Precise control of both the absolute value and uniformity of the liquid crystal device 12 thickness is required for high contrast and good uniformity. The desired device gap is determined by the liquid crystal material 26 used, the liquid crystal mode selected, and the wavelength of light. Liquid crystal device 12 gap is determined by a uniform blanket layer of SiO2 of the correct thickness deposited over the mirrors and patterned to leave spacer posts at the corners of the mirrors. The density of spacer posts 32 used was determined from finite-element stress modeling and a range of about 70 to 140 μm between spacer posts 32 has been used. It is desirable to minimize the number or density of spacers because the liquid crystal material 26 is not aligned correctly around the spacer posts 32 and this misalignment reduces the contrast ratio and the misalignment can appear in the image when the reflected light is projected onto a display screen.
The method for making spatial light modulator 10 shown in
The next process step is chemical-mechanical polishing (CMP) of the dielectric layer 42 to provide a planar or flat surface reflector/absorber layer 24 to be formed thereon. The topography may be greater than for typical very large scale integration (VLSI) and the chip size is very large.
As shown in
Next as shown in
The reflector/absorber layer 34 is formed by sputter deposition of 10 nm Ti, 100 nm Al(Cu), and 50 nm TiN and patterning by reactive ion etching (RIE). Layer 34 is preferably comprised of layers 92, 93 and 94 as schematically shown in
The next step is to pattern the Si3N4 layer and the SiO2 down to patterned layer 90 with the via mask, V1, for stud 17. The etching depth needs to be adequate to compensate for the variations in the SiO2 thickness over the patterned layer 90. Stud 17 may be formed of tungsten by sputtering a Ti and TiN liner layer, growing a chemical vapor deposited (CVD) W layer, and removing the excess W outside the features by CMP. A “dimple” may be formed which is nearly as wide as the reflector/absorber layer 34 opening due to the higher polishing rate of W versus Si3N4 and the “dishing” which occurs during CMP as shown at surface 96 in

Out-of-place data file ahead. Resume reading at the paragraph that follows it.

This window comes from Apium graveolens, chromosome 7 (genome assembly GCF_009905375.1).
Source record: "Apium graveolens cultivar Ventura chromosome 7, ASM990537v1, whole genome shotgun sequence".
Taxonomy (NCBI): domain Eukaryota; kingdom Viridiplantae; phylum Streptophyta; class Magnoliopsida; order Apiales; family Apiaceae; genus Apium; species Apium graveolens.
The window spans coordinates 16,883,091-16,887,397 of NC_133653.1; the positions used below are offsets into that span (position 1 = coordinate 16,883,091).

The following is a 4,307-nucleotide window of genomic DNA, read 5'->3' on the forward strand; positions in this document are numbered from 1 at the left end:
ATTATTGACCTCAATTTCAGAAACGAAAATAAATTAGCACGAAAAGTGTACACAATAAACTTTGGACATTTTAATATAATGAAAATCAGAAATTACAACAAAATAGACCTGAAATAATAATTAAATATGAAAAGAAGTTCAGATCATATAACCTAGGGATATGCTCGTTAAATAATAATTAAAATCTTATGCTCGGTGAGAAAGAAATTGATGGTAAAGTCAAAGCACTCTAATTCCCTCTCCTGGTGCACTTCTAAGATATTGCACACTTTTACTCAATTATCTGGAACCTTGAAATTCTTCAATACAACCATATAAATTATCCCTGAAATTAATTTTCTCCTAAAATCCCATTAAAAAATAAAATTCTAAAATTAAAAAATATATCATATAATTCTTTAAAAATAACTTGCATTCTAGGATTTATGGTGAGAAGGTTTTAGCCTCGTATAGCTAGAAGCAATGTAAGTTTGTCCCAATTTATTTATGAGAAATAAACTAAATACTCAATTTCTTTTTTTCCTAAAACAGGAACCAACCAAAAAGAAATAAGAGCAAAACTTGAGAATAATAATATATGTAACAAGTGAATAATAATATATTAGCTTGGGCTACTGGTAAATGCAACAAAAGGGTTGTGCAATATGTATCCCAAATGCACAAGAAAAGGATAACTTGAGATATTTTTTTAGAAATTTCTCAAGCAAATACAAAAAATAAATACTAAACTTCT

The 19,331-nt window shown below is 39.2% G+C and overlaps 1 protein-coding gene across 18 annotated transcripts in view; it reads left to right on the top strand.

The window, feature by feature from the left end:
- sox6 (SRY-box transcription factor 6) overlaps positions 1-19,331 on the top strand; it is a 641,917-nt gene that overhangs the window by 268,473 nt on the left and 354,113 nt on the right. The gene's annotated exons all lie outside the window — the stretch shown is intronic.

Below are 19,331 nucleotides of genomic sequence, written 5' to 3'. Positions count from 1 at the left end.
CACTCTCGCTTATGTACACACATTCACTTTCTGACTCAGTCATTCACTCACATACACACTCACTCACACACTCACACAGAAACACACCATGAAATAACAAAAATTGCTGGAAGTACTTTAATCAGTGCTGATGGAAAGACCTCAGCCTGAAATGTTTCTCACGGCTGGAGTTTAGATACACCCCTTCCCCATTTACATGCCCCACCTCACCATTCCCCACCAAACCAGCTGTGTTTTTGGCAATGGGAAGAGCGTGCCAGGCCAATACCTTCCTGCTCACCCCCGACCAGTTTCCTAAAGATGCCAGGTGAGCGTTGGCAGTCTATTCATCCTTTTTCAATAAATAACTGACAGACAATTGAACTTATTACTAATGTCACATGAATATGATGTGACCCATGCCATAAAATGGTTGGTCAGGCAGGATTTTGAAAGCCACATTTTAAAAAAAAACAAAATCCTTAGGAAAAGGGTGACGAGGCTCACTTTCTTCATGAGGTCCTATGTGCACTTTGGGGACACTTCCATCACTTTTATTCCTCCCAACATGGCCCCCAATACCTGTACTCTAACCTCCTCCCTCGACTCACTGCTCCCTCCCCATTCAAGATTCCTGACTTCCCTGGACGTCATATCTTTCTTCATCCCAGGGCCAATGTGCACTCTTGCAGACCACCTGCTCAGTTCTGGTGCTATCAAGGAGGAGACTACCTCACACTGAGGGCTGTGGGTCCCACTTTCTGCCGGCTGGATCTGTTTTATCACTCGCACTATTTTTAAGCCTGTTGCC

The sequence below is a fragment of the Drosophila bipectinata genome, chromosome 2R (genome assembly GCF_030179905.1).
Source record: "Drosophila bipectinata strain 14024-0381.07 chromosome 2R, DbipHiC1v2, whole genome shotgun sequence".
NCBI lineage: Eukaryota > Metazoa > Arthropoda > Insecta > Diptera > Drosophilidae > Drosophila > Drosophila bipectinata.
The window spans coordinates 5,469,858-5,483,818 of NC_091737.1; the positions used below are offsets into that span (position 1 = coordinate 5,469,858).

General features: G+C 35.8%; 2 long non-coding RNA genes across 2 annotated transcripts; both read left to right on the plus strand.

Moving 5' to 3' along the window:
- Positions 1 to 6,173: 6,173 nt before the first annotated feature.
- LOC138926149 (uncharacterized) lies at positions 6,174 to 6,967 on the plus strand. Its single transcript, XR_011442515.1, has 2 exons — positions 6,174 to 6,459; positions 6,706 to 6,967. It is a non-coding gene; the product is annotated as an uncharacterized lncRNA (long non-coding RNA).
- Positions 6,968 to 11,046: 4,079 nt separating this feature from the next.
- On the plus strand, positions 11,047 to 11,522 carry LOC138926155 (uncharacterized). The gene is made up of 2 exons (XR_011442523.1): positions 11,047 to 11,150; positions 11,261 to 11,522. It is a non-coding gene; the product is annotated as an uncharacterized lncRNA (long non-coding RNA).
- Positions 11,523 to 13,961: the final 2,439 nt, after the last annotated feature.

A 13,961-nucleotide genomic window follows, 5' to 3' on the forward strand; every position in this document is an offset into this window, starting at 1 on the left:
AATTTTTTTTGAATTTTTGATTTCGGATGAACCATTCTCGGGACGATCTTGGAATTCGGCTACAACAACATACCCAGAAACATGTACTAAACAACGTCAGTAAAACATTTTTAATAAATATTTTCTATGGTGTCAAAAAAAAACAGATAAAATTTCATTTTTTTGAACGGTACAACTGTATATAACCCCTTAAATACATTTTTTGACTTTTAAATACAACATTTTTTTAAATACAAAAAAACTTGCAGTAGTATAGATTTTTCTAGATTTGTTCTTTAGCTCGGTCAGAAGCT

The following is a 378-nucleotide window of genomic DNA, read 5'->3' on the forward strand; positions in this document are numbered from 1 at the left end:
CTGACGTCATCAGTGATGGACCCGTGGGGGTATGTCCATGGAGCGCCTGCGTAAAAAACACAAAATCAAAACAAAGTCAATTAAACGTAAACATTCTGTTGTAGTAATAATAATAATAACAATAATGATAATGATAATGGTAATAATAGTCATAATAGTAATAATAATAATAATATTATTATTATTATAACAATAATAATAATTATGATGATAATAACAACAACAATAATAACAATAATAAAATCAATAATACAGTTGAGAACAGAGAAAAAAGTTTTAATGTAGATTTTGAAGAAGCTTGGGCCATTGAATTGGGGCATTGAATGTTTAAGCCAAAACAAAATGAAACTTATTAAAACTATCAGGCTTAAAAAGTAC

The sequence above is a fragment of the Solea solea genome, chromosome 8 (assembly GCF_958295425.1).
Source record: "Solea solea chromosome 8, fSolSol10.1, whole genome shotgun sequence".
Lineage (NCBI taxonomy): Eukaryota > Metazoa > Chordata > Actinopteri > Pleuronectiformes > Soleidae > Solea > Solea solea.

Electrode/mirror 30 is formed by evaporation or sputtering of 10 nm Ti followed by 150 nm of Al, Al(Cu) or other alloy. The Ti layer is used for improved adhesion and contact resistance. The photolithography is difficult due to the high reflectivity of the electrode/mirror layer 30, which is then patterned by RIE, as shown in
One detail not covered by the above description or shown in the drawing is how electrical contact is made to the reflector/absorber layer 34 outside the array. By using a combination of an opening 57 in reflector/absorber layer 34 which is smaller than a via or stud 17, an interconnection from patterned layer 90 or electrode/mirror 30 to reflector/absorber layer 34 can be made since the reflector/absorber layer 34 contains 100 nm of Al(Cu) which acts as an etch stop during the patterning of an opening for via or stud 17. The only difficulty with this approach is if the via 17 opening etch does not stop in the Al layer, in which case only an edge contact is formed. For this reason, the design rules call for redundant reflector/absorber 34 electrical contacts which is not a performance impact since only a limited number of contacts to reflector/absorber layer 34 is needed.